An 8-year-old female poodle dog presented an exophytic tumor growth, round and with a friable consistency, in the maxillary region of the left canine tooth. Surgical extirpation was performed as the treatment of choice. Macroscopic analysis showed that the tumor mass had an irregular surface, measuring about 4 x 2 x 2 cm, with whitish areas of friable consistency and black dots. The cut surface presented a homogeneous solid aspect and white in color.

Fragments collected were fixed in neutral buffered 10% formalin solution and included in paraffin. Afterwards, 4µm-histological sections were obtained from these fragments, stained with Hematoxylin and Eosin and PAS staining protocols. The mitotic index was performed evaluating 10 peripheral tumor areas with microscope (BX-41) magnification (40x) (Dutra et al., 2008).

Microscopical analysis showed cell proliferation in a cystic arrangement, delimited by cuboidal to flattened cells, arranged in one or two layers, filled with red blood cells and/or eosinophilic amorphous material (Fig. 1A). Cells are characterized by high nuclear pleomorphism, fragmented chromatin and an abundant eosinophilic cytoplasm. Furthermore, a cutaneous ulceration was observed, consisting predominantly of a polymorphonuclear inflammatory infiltrate. Cystic neoformations were PAS negative (Fig. 1D). The high mitotic index found (average of 4 mitoses/field), associated with the observation of intravascular tumor emboli and areas of stromal invasion, characterized a neoplasm with high histological grade (Fig. 1B and C).


 






A biotin-peroxidase system was used for immunohistochemical procedure with identification of the secondary antibody by the polymer (Advance HRP). Antigen retrieval was performed in water bath at 98ºC, with a citrate buffer solution pH 6.0 (Target Retrieval Solution) for 20 minutes. In order to block the endogenous peroxidase activity, slides were incubated with a solution of H2O2 3% in methyl alcohol. Reagents were applied manualy, with 1 hour incubation for the primary antibody and 30 minutes for the other reagents, except for diaminobenzidine chromogen, incubated for 5 minutes. The monoclonal antibodies used were pan-cytokeratin (1:50, clone AE1/AE3 ) and CD-31 (1:100, clone JC70A ).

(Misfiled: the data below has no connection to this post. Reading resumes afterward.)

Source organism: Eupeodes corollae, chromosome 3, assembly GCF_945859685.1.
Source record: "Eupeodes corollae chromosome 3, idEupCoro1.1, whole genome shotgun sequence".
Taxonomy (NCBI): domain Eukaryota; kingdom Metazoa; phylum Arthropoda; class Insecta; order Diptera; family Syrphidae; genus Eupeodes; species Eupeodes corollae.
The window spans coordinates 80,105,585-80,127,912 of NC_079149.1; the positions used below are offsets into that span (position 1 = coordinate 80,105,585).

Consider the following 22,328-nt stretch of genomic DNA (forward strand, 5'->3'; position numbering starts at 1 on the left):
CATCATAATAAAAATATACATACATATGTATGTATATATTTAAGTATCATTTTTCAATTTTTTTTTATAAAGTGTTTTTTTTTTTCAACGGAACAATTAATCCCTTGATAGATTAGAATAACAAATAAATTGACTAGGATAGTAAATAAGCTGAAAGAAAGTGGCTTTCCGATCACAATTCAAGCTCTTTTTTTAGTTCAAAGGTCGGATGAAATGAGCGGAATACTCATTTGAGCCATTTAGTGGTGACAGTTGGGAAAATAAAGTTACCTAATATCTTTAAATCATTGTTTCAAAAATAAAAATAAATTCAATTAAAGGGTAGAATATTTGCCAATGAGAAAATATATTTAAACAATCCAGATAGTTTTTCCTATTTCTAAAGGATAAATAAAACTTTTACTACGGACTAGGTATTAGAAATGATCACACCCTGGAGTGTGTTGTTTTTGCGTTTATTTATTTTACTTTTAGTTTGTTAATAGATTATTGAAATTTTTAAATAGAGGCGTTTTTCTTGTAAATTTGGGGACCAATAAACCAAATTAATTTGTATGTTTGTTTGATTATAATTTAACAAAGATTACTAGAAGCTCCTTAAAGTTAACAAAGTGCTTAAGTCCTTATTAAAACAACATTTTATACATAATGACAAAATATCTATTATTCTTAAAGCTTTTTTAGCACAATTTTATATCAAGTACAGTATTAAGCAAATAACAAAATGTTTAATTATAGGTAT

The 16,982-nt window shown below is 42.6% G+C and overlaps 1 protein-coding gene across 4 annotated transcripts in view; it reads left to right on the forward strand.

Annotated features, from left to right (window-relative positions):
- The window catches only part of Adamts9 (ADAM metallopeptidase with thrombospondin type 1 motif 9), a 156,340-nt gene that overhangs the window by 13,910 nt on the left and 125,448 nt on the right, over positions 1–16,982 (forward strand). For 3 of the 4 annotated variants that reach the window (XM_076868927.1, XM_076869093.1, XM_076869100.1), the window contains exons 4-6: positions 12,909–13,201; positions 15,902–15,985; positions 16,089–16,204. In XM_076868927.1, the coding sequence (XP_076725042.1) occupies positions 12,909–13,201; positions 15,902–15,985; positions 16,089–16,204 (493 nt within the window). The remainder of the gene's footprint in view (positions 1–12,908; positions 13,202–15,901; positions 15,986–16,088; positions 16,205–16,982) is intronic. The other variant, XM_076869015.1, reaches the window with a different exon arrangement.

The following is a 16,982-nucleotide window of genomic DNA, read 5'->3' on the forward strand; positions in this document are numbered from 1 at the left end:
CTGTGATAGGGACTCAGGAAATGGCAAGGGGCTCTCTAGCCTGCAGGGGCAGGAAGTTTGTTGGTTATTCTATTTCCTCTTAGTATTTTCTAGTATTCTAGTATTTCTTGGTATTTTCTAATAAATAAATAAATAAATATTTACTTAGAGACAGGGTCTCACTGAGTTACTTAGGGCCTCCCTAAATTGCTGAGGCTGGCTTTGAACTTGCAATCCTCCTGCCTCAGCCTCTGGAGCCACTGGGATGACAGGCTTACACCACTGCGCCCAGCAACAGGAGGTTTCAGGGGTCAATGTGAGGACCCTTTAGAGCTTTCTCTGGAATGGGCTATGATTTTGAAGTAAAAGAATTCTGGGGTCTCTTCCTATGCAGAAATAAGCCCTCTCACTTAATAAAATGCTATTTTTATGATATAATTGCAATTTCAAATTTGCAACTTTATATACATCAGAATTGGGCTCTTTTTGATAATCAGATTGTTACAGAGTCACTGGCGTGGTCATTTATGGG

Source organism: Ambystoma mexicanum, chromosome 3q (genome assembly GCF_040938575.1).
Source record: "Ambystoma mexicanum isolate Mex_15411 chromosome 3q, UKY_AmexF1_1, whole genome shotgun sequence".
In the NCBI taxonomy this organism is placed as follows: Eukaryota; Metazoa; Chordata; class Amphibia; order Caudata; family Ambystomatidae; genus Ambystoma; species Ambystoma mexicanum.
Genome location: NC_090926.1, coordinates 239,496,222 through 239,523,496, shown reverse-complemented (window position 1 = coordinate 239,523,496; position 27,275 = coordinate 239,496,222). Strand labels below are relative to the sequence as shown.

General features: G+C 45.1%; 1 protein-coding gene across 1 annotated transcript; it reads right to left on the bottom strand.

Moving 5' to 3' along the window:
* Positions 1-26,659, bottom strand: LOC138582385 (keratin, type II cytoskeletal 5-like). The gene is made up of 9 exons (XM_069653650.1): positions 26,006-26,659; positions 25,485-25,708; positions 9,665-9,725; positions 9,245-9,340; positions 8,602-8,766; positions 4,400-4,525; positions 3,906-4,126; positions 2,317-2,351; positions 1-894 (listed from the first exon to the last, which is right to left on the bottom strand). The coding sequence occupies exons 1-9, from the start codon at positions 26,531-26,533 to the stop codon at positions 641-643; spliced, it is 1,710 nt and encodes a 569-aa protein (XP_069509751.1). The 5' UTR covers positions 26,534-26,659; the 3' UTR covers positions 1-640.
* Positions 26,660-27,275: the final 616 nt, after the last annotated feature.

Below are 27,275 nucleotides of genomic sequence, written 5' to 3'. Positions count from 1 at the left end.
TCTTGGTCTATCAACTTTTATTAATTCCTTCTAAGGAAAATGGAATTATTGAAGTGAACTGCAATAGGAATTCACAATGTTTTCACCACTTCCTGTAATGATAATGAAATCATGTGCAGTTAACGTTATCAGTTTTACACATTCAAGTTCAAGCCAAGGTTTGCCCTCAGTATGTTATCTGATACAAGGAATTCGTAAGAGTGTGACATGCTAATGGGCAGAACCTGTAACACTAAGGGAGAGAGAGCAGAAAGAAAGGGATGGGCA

Immunohistochemical analysis showed cytoplasmic immunoreactivity for CD-31 in peritumoral vessels with a high staining intensity, considered an internal reaction control. However, neoplastic cells presented negative staining for the same protein (Fig.1E). High intensity cytoplasmic CK staining was observed in neoplastic cells, delimiting cystic neoformations (Fig. 1F).

DISCUSSION

Salivary gland cystadenocarcinoma is a salivary adenocarcinoma variant, rarely described in dogs. In 1975 a case of zygomatic adenocarcinoma (Buyukmihci et al., 1975) was reported, posteriorly considered a possible cystadenocarcinoma (Head et al., 2002) with macroscopical and microscopical characteristics similar to the present study's findings. In humans, due to its higher frequency, several papers have described cystadenocarcinoma regarding the histochemical and immunophenotypical characteristics (Pollet et al., 1997; Aloudah et al., 2008; Gallego et al., 2008).